Polyester can be recycled in one of two ways, requiring fewer resources than that of new fibres and generating fewer CO2 emissions:
For mechanical recycling, plastic is melted to make new yarn. This process can only be done a few times before the fibre loses its quality.Chemical recycling involves breaking down the plastic molecules and reforming them into yarn. This process maintains the quality of the original fiber and allows the material to be recycled infinitely, but it is more expensive.
Most recycled polyester textile (in particular rPet) is not made of re-calibrated polyester cloth, but from recycled plastic bottles
Preferred Cotton types comprise up to 22% of total cotton produced – some 5,967 of 26,664 mts, a 400% increase in five years. It is grown in 30 countries in 2017/18, but more than 95 percent of all preferred cotton was grown in ten countries: Brazil, China, Pakistan, India, USA, Australia, Côte d’Ivoire, Cameroon, and Turkey.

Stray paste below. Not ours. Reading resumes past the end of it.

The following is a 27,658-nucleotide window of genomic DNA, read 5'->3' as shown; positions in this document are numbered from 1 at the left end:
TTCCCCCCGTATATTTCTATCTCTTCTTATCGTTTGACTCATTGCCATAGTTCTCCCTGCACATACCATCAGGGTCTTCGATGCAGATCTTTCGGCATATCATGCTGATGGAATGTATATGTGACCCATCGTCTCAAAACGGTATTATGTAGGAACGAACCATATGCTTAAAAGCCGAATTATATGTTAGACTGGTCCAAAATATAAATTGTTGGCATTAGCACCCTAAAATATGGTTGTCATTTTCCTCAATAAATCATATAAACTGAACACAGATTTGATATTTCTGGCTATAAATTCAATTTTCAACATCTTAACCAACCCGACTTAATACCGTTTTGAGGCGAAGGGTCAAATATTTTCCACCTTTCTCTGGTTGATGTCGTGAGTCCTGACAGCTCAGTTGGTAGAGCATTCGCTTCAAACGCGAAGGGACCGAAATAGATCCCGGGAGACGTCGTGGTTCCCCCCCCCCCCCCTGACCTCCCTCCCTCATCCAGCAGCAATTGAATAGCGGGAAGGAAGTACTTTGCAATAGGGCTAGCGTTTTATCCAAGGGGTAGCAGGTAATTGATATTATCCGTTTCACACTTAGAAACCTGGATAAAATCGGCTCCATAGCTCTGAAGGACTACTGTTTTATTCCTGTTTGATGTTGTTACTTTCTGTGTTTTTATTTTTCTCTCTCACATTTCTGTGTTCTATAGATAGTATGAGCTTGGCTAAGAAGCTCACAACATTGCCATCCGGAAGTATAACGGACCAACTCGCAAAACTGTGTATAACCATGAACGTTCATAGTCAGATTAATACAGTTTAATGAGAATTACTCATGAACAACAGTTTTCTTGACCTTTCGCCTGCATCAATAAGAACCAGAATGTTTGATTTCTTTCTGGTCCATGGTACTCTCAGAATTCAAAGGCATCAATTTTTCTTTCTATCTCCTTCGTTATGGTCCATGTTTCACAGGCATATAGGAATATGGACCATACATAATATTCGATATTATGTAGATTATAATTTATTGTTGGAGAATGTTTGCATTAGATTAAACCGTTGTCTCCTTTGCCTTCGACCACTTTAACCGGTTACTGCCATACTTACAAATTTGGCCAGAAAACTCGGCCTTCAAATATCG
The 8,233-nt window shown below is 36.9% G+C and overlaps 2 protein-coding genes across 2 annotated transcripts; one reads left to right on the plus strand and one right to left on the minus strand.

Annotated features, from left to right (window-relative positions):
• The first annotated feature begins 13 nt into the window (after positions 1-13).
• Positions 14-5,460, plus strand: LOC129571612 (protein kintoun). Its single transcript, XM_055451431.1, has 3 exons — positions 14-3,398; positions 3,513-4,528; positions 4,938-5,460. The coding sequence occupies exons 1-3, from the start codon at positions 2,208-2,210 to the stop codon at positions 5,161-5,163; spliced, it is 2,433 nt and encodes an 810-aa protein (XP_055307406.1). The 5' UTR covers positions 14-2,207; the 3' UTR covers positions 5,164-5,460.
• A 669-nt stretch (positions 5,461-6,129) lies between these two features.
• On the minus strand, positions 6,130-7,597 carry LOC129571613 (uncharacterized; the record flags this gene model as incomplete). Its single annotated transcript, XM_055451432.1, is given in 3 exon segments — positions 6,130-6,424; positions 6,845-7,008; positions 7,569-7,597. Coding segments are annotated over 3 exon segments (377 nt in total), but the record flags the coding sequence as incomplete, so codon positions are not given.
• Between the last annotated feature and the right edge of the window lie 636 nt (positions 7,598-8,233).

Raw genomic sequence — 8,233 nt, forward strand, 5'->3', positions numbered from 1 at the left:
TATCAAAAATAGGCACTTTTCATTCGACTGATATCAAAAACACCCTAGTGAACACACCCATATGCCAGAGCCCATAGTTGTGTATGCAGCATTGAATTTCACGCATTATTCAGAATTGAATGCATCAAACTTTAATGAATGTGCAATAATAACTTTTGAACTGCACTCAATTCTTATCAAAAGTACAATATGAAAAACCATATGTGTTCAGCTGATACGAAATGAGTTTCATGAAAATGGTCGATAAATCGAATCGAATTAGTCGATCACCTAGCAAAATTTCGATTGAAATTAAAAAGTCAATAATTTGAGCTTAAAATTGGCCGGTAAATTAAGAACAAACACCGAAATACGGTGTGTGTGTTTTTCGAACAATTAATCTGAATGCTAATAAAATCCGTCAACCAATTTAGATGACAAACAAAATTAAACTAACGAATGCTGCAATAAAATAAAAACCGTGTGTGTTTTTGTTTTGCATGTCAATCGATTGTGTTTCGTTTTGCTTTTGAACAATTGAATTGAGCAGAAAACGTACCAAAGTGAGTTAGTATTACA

Cotton can also be recycled to make new yarn and garments, although there is not very much of it (only 0.7% of total global cotton is recycled) and the quality of recycled cotton is lower, so it often needs to be blended with virgin or preferred cotton or recycled polyester.